Running my first half-marathon

April 12, 2019

Growing up, I never considered myself a “runner.” I played softball and tennis in high school and college so I would run 2-3 miles for cardio exercise every now and then, but I suffered from shin splints and was operating under the assumption that my body wasn’t built to run.

But then I started meeting people who have done it. In person and on social media, it seemed like there were marathoners everywhere! And they weren’t all super-athletes with the perfectly thin “runner’s build” either. They were people just like me. With each person I met, I was more inspired, and then when my sister ran her first and shared how much fun it was, I decided to go for it.

I started weight training last year and I feel like this played such a huge role in my training and overall success. I also counted macros and started eating way more protein than I ever had before. I feel like these two things were more important than the actual running itself. I ran 2x per week for about 9 months leading up to the race. There were, of course, some weeks where I didn’t pick up my shoes, but I tried my best to be consistent and kept my weight training mixed in also. I would do a short run (between 3-5 miles) and one long run per week (I built all the way up to 10 miles). I never really paid attention to pace, the goal was just to keep running. It felt amazing to push myself and to reach each new mileage goal.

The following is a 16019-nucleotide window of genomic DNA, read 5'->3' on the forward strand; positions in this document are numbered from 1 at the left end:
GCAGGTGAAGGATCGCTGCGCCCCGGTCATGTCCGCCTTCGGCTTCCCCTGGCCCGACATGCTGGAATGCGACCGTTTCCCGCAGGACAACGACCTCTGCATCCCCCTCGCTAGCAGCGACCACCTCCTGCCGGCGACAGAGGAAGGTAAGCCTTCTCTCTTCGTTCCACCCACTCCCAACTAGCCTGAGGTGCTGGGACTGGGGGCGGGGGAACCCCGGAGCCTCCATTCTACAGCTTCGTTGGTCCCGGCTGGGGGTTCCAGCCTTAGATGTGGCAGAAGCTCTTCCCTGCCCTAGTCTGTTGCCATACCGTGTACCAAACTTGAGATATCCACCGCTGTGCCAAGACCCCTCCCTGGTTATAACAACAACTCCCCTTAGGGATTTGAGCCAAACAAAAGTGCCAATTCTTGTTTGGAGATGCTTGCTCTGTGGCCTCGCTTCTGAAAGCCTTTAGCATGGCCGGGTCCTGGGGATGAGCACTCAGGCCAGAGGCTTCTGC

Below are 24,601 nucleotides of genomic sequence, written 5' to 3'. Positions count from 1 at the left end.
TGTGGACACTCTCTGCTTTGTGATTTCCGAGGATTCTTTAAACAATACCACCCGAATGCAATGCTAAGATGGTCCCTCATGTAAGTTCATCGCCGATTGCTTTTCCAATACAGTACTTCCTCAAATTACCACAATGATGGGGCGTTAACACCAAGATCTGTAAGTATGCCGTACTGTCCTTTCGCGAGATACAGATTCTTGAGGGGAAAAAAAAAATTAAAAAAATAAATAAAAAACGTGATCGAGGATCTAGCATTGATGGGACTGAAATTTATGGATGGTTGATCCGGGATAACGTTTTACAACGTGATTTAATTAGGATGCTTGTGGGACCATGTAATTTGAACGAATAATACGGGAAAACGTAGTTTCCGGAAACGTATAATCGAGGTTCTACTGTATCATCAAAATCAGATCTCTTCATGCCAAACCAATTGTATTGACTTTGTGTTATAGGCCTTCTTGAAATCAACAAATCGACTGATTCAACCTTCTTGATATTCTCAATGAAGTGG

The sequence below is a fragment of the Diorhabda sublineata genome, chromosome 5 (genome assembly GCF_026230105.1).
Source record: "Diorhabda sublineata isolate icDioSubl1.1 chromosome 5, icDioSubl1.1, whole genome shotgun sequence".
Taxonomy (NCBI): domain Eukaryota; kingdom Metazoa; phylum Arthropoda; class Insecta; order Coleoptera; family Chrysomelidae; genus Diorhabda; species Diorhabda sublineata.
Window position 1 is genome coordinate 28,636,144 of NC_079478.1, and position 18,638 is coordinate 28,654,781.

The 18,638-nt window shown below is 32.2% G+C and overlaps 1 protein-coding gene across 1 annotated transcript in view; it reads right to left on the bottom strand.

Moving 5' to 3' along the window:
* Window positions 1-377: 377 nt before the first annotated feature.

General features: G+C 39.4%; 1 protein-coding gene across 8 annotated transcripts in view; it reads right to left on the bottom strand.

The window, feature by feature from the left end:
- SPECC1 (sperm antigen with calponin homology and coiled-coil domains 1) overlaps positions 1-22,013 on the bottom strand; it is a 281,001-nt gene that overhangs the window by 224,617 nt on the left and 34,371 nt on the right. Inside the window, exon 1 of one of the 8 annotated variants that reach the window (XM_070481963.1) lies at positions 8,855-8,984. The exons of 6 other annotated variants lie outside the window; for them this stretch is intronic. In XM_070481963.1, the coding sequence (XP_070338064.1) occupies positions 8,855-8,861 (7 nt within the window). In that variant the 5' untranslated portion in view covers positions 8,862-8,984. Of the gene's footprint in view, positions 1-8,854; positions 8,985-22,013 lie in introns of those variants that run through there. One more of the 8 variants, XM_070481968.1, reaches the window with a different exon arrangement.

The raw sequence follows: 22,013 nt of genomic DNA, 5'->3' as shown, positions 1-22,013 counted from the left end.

After I reached 10 miles in training, I finally felt confident enough to sign up for a race and my sister and I decided on the San Diego Half Marathon. I had never done any type of formal running event ever in my life, not even a neighborhood 5k, so I really wasn’t sure what to expect. I was just happy to be there and excited to break a new mileage record when I finished.

On race day, it was truly incredible to see such a diverse group of people all working to achieve the same goal. There were cheering sections, marching bands, candy handouts and some really great signs – all things that made it easier to keep going. My sister and I stayed together at the same pace, and she totally pushed me when I needed it – like on the mile 9 hill climb, and when my foot-cramped on mile 10. I never thought that a runner’s high was a real thing until I ran this race. The adrenaline was insane. It’s still hard to believe that my body did not stop running once throughout the entire race.

I finished the race in 2 hours and 2 min – not bad for a first timer (I’m told), and our mile times averaged around 9min 22sec. We somehow completed the last mile in 7min and 28sec, though, I told you the adrenaline was pumping!

I would be lying if I said I wasn’t sore afterwards, because believe me, I was. I was also reminded of the importance of stretching and foam rolling and the power of ibprofen. Soreness aside, I’m already planning on doing another race. The competitor in me is now determined to finish in under 2 hours!